Morgan Stanley: US energy sector could see sustained rally

Dec. 14, 2020
Poor capital allocation, deflationary commodity prices, and weak returns have led to a 250% underperformance for the US energy sector over the past decade. However, the trend has begun to reverse, Morgan Stanley said in a research note.

Poor capital allocation, deflationary commodity prices, and weak returns have led to a 250% underperformance for the US energy sector over the past decade resulting in its fall to 2.5% of the S&P 500 from a peak of 13%, according to Morgan Stanley. However, over the past month, the trend has begun to reverse as overly discounted valuations, shifts in corporate strategy, positive vaccine news, and election clarity have started to attract investors back to the space, Morgan Stanley said in a research note.

While commodity price risks remain and could create near-term volatility, three themes could support a sustained rally across much of the energy sector, it said.

  • Strong cash flow. In 2021, for the first time in over a decade, energy will generate an FCF (free cash flow) yield above the broader market — even at flat commodity prices. This cash inflection is the result of consolidation, cost reductions, and growing capital discipline that emphasizes FCF overgrowth — a necessary shift to make the sector more “investable.”
  • Attractive valuations. Despite the recent rally, valuations screen cheap versus history. With the backdrop of an improving FCF and return profile, the energy sector still trades at a 45% EV/EBITDA discount to the rest of the market — much larger than the 30% average over the past decade. Relative multiples for E&P and Midstream sit near 10-year lows.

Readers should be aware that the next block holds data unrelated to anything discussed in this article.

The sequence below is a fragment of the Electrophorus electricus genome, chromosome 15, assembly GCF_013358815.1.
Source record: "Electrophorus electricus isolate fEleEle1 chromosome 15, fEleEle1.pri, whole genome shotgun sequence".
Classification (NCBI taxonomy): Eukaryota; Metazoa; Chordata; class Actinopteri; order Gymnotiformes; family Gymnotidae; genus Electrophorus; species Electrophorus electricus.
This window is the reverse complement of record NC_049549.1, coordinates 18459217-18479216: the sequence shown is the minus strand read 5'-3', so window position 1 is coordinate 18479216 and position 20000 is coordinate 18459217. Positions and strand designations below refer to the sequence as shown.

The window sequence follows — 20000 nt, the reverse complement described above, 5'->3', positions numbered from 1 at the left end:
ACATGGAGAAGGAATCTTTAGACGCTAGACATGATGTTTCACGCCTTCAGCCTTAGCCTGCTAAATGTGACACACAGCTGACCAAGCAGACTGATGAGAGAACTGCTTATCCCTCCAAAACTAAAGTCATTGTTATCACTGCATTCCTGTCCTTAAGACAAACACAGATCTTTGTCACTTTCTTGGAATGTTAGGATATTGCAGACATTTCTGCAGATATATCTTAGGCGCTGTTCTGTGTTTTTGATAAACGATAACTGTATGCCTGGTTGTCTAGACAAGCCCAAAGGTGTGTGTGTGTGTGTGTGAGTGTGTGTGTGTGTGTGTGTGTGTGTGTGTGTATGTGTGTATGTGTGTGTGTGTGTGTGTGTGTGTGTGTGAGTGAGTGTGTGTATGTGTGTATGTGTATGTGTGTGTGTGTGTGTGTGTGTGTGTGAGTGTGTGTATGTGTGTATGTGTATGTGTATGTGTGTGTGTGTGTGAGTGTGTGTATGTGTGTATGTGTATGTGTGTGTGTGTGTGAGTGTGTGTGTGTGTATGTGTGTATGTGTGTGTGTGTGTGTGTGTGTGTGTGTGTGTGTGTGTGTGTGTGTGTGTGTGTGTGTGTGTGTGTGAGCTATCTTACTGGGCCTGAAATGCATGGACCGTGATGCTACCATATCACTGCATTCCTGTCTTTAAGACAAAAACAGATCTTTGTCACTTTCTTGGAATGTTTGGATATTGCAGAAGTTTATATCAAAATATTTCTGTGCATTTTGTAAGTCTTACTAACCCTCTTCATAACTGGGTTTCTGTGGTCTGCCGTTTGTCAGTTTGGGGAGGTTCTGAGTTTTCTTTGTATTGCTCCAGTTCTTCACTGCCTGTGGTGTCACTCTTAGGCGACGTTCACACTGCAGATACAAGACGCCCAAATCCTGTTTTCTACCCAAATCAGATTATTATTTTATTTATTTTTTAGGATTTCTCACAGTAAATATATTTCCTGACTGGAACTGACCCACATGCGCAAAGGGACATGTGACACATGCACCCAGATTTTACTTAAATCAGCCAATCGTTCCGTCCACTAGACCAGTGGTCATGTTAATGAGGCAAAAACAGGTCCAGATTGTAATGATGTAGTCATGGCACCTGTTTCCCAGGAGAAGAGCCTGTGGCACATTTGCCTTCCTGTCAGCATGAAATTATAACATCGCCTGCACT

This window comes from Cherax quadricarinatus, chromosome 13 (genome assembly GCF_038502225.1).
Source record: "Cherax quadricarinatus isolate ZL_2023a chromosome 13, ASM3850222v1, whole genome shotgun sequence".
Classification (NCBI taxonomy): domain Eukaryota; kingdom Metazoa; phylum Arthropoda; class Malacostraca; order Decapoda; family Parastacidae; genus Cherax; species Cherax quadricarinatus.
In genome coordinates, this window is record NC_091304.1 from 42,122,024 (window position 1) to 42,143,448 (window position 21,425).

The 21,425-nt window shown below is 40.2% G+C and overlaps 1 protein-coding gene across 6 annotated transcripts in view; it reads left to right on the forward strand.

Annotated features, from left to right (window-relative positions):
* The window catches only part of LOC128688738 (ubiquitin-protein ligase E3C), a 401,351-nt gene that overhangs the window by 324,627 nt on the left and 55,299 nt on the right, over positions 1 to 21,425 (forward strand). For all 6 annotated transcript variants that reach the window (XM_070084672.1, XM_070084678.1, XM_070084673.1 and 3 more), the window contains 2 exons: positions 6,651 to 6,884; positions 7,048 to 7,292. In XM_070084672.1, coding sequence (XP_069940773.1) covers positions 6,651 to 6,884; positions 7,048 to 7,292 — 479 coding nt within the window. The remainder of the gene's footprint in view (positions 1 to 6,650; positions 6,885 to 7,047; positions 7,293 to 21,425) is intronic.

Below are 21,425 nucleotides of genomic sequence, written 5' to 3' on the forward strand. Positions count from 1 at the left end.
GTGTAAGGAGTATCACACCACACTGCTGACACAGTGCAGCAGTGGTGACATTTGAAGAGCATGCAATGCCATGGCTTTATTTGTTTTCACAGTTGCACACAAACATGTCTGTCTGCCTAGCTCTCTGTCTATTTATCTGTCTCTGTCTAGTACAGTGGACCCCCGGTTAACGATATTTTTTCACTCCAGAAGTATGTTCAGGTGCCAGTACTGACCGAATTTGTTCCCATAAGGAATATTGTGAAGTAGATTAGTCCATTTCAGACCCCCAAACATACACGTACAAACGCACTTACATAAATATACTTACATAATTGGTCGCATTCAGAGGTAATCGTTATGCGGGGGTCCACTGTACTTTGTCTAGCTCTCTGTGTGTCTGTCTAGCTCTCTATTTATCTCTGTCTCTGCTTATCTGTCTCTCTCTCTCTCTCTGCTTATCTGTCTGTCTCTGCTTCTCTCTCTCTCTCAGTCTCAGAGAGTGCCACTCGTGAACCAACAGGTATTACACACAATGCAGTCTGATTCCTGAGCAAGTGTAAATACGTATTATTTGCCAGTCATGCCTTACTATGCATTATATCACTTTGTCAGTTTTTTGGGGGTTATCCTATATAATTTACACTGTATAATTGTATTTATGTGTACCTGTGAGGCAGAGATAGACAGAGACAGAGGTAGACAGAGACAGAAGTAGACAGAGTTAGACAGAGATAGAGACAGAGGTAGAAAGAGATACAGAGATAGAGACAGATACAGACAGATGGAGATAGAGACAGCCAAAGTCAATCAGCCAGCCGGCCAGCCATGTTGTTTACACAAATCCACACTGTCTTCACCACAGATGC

• The return of inflation. Morgan Stanley’s macro strategists forecast strong, above consensus global economic growth coupled with accommodative Fed and inflationary pressures — historically a constructive backdrop for cyclicals, including energy. Using monthly data looking back 30 years, the correlation between US inflation and energy sector valuations is strongly positive, with an R squared of 0.77.

“Energy transition is a risk, but not enough to de-rail the recovery,” Morgan Stanley said. While oil demand has historically grown at a steady rate, COVID-19 has accelerated the trend towards decarbonization. Mounting energy transition concerns create uncertainty around the durability of the sector's cash flow and potential for structural de-rating over time. Despite this, Morgan Stanley sees a strong case for multiples to re-rate higher from currently discounted levels.

Even under aggressive assumptions for new technologies that reduce carbon, Martijn Rats, an oil strategist at Morgan Stanley, expects oil demand likely would not peak until early in the next decade. In the meantime, even as oil demand growth slows, it will continue to comprise a meaningful portion of the energy mix. Concurrently, disciplined spending provides cash to shareholders now — supported by double-digit FCF yields, in many instances — and de-emphasizes resource growth that depends on long-term oil demand.